Cutting down a tree doesn’t end at cutting it down. You also need to deal with its root system, which if left alone, could become a huge hassle later on. While the idea of dealing with something that’s buried underground may be daunting, it’s not impossible as long as you have the right knowledge and the right tools.
In this guide, you’ll learn how to kill tree roots in various ways. Whether you do it naturally or chemically, you’ll finally be done with them once and for all.
- What You Need to Know About Tree Roots
- Ways to Kill Tree Roots
- How to Kill Tree Roots in Your Pipes
- Selectively Killing Tree Roots
- The Root of the Problem
What You Need to Know About Tree Roots
Studies have shown that roots can spread as far as four to seven times the tree’s dripline and usually grow about four feet underground. Knowing how deep the roots are helps you make an informed decision about what method to use to kill them. It’s also worth knowing that in rare cases, roots can grow well below four feet.
Usually, tree roots are harmless and don’t pose any kind of threat. However, there are times when they might grow into your sewer pipes, causing leaks and costly repairs. Roots can also encroach on your home and grow through your driveway. Once you notice that roots have started growing into areas they’re not supposed to grow, you should deal with them before they cause any damage.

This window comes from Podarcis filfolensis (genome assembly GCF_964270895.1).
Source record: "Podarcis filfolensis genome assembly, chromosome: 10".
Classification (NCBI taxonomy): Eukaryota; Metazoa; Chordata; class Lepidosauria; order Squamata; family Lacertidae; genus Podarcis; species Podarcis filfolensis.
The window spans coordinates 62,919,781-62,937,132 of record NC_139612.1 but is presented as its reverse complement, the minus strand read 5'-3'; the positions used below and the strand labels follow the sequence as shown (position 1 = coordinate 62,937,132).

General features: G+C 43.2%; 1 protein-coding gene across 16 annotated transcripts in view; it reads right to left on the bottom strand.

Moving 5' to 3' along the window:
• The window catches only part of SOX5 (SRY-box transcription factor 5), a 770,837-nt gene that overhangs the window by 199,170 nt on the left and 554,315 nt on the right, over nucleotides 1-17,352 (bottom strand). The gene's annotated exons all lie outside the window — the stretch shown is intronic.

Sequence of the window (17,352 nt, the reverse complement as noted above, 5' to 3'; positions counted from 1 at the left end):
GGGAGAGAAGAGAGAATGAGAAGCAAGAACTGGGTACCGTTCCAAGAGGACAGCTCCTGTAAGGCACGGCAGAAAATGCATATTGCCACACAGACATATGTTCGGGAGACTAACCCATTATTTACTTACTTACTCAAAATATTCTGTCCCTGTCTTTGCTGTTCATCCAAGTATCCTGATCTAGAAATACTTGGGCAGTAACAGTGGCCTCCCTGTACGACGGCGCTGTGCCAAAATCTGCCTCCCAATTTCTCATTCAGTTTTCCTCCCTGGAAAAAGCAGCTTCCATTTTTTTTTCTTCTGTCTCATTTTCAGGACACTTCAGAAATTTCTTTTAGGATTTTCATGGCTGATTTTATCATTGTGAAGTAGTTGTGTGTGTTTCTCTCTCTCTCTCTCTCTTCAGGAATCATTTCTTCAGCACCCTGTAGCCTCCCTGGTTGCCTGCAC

Ways to Kill Tree Roots
There are three routes you can take when it comes to killing entire root systems.
The first is using natural products, such as Epsom Salt. This is arguably the safest method but it also takes the longest.
The second is using chemical products such as a tree root killer or a herbicide.
The last method—and also the fastest but most difficult—is removing the root system physically, although this may not be possible with larger trees.
Whatever route you pick, always make sure to employ safety precautions. Here is how to do all three.
Natural Method Using Epsom Salt
Also known as magnesium sulfate, Epsom salt is often used to treat magnesium deficiency in plants, which is characterized by yellow leaves. However, use too much of it and it will kill tree roots, since it will absorb moisture from the roots, causing them to dry out and die. Since this method can harm nearby vegetation, be sure to only target the tree roots you want to kill.
Step 1: Cut the Tree Stump Down
Cut the stump down as close to the ground as possible so that it will die off faster along with the root system. Expose the base of the tree by removing as much soil as you can.
Step 2: Drill Holes
Drill a bunch of one-inch holes into the stump and try to make them as deep as you can to maximize the reach of the Epsom salt.
Step 3: Fill Holes With Epsom Salt
Pour Epsom salt into the holes and funnel some hot water into each.
Step 4: Expose the Roots
Drill three to four-inch holes around the perimeter of the stump—or better yet—expose the roots by digging around them.
Step 5: Pour Epsom Salt Solution on the Roots